Touch in Social Media Boosts Feelings of Support, Approval


Including "tactile emoticons" into social media communications can enhance communication, according to a study published June 12, 2024 in the open-access journal PLOS ONE by Alkistis Saramandi and Yee Ki Au from University College London, United Kingdom, and colleagues.

Digital communications rely exclusively on visual and auditory cues (text, emoticons, videos, and music) to convey tone and emotion. Currently lacking from these platforms is touch, which can convey feelings of love and support, impact emotions, and influence behaviors. Technology companies are developing devices to incorporate touch into digital interactions, such as interactive kiss and hug transmission devices. These social touch devices can elicit feelings of closeness and positive emotions, but the effect of touch in social media communication is not well studied.

In this study, researchers incorporated tactile emoticons into social media interactions. Using a mock social media platform, participants were given posts to send that expressed either positive or negative emotions. They then received feedback via visual emoticons (e.g., a heart or thumbs up), tactile emoticons (a stroke on the forearm by either another person or a robotic device), or both.

Participants felt greater feelings of support and approval when they received the tactile emoticons compared to the visual-only feedback. This suggests that social touch, even by a stranger, can convey meaning without any other accompanying communication. Feedback consisting of both visual and tactile emoticons was preferred over either type of emoticon alone. The researchers noted that touch could offer additional context to visual emoticons, which can be misinterpreted. They also found that the type of touch matters. Touch delivered at a speed that activates the C-Tactile nervous system, which produces positive emotions associated with touching or embracing, was experienced more favorably than other types of touch.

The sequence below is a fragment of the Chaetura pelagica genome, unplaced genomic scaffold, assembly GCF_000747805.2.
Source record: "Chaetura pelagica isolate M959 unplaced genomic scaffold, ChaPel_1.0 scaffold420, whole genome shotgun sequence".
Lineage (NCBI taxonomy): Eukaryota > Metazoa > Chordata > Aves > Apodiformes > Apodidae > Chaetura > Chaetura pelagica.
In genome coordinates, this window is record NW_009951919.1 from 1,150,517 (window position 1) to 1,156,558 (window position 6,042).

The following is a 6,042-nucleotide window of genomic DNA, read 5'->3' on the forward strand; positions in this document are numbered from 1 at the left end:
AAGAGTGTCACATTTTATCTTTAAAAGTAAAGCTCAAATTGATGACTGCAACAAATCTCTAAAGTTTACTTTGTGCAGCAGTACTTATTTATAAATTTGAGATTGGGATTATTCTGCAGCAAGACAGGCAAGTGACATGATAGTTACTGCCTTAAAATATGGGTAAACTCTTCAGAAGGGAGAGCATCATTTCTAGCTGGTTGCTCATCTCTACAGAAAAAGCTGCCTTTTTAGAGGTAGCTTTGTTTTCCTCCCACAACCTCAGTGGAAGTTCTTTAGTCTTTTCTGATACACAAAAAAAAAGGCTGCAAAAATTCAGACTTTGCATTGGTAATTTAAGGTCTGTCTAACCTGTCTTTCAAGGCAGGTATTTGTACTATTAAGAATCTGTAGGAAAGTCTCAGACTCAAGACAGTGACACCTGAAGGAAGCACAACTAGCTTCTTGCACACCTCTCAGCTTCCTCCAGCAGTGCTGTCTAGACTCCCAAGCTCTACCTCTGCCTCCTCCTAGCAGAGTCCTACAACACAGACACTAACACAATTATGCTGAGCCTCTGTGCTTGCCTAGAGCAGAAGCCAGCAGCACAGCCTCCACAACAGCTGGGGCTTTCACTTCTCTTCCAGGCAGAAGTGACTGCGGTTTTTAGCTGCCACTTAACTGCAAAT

According to the authors, this is the first study to explore the role of touch in communicating emotions via social media. They hope that the results can inform the development of devices to deliver touch during digital communications.

The authors add: "Touch has long been essential to human bonding and survival, yet in our digitized world we are more isolated and touch-deprived than ever. What if we could use 'digitalized touch' to bring us closer in communicating emotions in today's world?"

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